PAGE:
The hatchery site must be close to the sea with a relatively quiet area for pumping. A good quality freshwater must also be available with a well from the phreatic water table. Some broodstock ponds are necessary in the vicinity of the hatchery especially when a pilot-scale project is necessary (as in Grenada). This implies the need of a minimum of flat land close to the hatchery to facilitate broodstock manipulations in good conditions.

A good site for the grow-out phase requires :

Agriculture, industrial and urban pollutions must be avoided. As a matter of fact, the “usual” pollution from agriculture treatments and scattered housing wastes appears to be easily tolerated by the prawns in ponds, according to what is observed in some islands of the area (Martinique, etc).

However, ponds below towns and mid-size factories must be forbidden.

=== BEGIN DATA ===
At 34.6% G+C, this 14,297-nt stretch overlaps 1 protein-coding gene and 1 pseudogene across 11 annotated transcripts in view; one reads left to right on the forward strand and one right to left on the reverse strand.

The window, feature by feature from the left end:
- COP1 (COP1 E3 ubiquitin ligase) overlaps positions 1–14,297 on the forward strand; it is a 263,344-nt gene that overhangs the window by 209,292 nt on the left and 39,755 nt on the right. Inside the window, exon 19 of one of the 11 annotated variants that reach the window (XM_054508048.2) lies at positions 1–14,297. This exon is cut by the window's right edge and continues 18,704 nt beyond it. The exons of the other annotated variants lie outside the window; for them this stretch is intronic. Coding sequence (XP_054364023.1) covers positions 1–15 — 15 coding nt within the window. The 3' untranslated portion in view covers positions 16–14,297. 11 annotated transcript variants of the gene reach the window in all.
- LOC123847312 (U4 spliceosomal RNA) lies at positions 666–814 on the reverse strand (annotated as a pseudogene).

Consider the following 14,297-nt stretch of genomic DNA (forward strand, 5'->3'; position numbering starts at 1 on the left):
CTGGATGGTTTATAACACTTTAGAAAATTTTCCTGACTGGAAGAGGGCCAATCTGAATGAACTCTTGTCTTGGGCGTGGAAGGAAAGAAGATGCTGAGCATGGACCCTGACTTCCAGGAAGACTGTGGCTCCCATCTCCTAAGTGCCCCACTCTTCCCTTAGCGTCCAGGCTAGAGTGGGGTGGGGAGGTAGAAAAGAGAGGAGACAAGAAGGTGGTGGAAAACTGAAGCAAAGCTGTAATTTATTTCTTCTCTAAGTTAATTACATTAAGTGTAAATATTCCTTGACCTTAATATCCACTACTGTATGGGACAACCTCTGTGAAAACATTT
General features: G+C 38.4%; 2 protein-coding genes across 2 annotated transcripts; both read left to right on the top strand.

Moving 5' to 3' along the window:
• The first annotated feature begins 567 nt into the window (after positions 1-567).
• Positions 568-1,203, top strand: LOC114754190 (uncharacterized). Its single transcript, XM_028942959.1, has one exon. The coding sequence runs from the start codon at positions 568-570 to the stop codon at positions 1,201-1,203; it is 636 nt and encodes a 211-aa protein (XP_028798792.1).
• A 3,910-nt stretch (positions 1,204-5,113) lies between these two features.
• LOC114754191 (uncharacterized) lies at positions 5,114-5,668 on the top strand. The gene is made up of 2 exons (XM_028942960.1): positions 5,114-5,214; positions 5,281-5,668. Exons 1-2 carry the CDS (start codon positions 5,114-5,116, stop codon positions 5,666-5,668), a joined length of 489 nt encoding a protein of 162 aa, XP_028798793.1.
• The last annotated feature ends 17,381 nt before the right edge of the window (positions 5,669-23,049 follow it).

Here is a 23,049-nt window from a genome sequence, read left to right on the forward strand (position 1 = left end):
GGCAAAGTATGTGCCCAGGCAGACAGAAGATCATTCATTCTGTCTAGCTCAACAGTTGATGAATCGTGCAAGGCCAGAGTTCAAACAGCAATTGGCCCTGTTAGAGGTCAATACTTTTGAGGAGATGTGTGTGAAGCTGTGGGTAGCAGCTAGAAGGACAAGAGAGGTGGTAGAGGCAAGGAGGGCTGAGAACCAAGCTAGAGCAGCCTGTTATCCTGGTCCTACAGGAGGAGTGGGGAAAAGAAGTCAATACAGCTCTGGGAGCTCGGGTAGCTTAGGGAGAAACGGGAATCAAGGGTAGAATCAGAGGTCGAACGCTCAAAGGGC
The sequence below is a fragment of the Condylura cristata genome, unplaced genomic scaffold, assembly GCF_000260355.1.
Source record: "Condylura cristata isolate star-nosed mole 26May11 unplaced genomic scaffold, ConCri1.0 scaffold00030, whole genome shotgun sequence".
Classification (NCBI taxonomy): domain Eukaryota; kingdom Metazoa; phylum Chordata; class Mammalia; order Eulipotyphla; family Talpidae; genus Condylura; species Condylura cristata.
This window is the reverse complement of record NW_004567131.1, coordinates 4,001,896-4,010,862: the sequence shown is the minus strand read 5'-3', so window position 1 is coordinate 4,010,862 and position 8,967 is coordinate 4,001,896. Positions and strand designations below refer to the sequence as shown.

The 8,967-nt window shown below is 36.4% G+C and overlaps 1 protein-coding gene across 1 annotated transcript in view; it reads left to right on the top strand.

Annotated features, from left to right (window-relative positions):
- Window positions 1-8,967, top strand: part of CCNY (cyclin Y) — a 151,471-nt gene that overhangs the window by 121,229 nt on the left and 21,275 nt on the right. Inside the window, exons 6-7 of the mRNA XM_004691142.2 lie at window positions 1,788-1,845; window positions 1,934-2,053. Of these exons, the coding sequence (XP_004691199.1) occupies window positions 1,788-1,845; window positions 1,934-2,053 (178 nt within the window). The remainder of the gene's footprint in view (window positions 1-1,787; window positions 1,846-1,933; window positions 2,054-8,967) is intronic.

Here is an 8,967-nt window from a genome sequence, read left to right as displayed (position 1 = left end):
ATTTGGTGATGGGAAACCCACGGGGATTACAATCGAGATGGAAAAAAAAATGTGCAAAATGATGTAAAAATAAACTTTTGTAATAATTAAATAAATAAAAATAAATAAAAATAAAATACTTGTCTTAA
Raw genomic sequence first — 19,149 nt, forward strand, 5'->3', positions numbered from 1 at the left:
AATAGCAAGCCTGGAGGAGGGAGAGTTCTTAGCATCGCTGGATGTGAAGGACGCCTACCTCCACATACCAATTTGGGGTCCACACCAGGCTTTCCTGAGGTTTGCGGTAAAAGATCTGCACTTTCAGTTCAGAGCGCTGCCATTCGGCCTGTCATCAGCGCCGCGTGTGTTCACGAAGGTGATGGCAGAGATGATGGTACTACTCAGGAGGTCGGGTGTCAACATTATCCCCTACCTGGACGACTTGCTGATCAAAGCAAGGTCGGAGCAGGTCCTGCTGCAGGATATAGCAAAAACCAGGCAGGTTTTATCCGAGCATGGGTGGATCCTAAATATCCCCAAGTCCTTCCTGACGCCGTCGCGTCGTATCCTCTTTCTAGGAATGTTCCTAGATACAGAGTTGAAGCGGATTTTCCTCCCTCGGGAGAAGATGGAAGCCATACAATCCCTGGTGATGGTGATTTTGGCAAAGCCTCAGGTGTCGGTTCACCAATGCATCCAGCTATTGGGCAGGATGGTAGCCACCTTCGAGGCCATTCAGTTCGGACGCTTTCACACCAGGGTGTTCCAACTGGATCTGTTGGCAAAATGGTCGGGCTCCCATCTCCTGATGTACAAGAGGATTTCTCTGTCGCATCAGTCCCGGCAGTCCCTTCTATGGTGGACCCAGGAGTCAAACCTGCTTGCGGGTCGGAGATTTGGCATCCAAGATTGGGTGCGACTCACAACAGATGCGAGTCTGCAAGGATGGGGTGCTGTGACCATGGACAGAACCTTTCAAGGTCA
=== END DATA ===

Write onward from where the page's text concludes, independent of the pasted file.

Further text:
The ponds can be located in many areas unless sufficient gravity water and some hundreds of square meters are available. The first prawn pond in Grenada (see section II, 3.1.) is a good example for this. The main large areas are located close to the seashore with gravity freshwater available. Usually there is no limitation concerning the type of soil in those areas. The major constraints are :

The ratio of 10 liters/second for one hectare indicates the maximum surface available for prawn aquaculture.

1.1.3. Technical potentialities

For the hatchery, an excellent site has been located close to telescope point either on the left bank of the Great River or on the right one with a bonus for this second due to a good wave protection through the natural coral reef. Other sites can be also preselected especially in the south east sheltered bays (see Annex 8).